The EC approval for Enjaymo was driven by the findings from the CADENZA and CARDINAL phase 3 clinical trials
Sanofi has received marketing authorisation from the European Commission (EC) for Enjaymo (sutimlimab) for the treatment of haemolytic anaemia in adults having cold agglutinin disease (CAD).
To be available as a 50mg/mL solution for infusion, Enjaymo is presently the only approved treatment for the rare, serious, and chronic autoimmune hemolytic anemia, said the French pharma company.
According to Sanofi, the humanised monoclonal antibody has been developed to preferentially target and inhibit C1s, which is a classical complement pathway-specific serine protease.
Sanofi chief medical officer and development global head Dietmar Berger said: “This approval highlights our ambition to develop first- and best-in-class medicines that transform people’s lives.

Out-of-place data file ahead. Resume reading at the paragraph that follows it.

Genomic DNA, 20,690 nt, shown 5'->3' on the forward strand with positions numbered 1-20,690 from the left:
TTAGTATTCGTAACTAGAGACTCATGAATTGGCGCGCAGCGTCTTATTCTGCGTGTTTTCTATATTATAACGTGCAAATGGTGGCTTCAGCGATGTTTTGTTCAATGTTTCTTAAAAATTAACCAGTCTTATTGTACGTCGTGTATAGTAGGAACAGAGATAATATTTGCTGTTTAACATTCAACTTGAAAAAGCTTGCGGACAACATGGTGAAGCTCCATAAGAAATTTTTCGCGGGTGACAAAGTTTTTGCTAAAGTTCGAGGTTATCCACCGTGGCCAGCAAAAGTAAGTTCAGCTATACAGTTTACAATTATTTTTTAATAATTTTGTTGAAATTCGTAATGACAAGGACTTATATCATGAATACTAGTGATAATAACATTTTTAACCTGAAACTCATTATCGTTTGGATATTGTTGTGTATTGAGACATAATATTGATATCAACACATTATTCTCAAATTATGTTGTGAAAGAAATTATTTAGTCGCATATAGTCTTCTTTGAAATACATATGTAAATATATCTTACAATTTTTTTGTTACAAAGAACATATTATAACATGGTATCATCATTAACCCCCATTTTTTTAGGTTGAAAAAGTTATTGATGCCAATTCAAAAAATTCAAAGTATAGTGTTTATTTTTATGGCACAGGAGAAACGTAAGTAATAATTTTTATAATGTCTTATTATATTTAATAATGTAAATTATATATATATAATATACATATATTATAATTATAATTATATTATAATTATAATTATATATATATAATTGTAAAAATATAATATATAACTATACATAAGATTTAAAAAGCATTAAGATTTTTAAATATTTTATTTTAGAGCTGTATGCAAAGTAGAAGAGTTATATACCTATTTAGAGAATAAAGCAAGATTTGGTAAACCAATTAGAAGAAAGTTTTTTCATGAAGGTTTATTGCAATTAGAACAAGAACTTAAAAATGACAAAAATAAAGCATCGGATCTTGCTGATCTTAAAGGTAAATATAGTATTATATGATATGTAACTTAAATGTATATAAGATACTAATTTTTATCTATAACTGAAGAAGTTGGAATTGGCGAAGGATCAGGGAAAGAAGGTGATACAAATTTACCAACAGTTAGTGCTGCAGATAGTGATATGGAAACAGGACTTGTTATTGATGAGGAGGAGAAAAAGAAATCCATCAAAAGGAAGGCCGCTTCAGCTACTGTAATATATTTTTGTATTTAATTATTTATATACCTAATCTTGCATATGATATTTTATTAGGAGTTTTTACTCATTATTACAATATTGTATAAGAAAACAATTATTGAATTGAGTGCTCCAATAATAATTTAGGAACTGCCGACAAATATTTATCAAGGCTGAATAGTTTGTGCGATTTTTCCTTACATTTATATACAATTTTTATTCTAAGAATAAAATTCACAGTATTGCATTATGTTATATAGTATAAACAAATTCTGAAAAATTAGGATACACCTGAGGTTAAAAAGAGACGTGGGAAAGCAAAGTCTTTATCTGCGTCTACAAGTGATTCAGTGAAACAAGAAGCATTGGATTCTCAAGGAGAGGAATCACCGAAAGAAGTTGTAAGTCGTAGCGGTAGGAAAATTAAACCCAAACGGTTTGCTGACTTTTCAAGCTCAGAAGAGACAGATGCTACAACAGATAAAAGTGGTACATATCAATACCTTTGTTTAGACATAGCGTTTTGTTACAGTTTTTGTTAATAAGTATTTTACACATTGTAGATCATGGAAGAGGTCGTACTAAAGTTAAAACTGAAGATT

“Up until now, patients in Europe had to rely on a combination of cold avoidance, blood transfusions and off-label treatments to manage their disease.
“The approval of Enjaymo by the European Commission provides patients, for the first time, with access to a therapy that can make a meaningful difference in the treatment and daily experience of living with CAD.”
The EC approval for Enjaymo was based on the findings from the CADENZA and CARDINAL phase 3 clinical trials.
In the CADENZA Part A study, the humanised monoclonal antibody met its primary composite endpoint as well as all secondary endpoints. It also showed inhibition of haemolysis, increased haemoglobin levels, and enhanced The Functional Assessment of Chronic Illness Therapy (FACIT)-Fatigue scores.
The pharmaceutical company said that in the CARDINAL Part A study, the efficacy of Enjaymo was evaluated on the basis of achievement of the primary composite endpoint and different secondary endpoints, including improvements in haemoglobin, FACIT-fatigue score, and normalisation of bilirubin.
CADENZA was a double-blind, placebo-controlled study of patients with cold agglutinin disease who did not have a blood transfusion in the last six months. CARDINAL was a 26-week open-label, single-arm trial in patients with the same disease who completed a recent blood transfusion.